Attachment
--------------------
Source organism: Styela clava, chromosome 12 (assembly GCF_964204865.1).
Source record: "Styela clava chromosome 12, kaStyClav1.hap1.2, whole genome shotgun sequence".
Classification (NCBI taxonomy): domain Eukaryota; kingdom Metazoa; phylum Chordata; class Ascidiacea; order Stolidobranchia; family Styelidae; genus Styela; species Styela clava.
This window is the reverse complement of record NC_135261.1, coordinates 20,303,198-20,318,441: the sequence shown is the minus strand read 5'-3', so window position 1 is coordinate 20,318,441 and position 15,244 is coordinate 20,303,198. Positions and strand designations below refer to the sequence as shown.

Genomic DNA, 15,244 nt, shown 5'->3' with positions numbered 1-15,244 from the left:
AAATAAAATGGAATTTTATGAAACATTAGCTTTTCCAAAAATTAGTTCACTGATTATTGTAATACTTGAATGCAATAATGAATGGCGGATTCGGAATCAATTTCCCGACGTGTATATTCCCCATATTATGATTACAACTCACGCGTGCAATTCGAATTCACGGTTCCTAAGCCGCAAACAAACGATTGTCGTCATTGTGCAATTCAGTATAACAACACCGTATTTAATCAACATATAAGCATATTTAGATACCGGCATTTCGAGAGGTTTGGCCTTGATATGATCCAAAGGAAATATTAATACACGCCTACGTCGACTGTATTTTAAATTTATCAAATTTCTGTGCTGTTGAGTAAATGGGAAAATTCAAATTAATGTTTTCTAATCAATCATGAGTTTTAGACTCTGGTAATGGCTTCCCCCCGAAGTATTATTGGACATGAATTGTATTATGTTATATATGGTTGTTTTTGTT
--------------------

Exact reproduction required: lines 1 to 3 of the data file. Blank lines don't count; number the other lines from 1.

Source organism: Styela clava, chromosome 12 (assembly GCF_964204865.1).
Source record: "Styela clava chromosome 12, kaStyClav1.hap1.2, whole genome shotgun sequence".
Classification (NCBI taxonomy): domain Eukaryota; kingdom Metazoa; phylum Chordata; class Ascidiacea; order Stolidobranchia; family Styelidae; genus Styela; species Styela clava.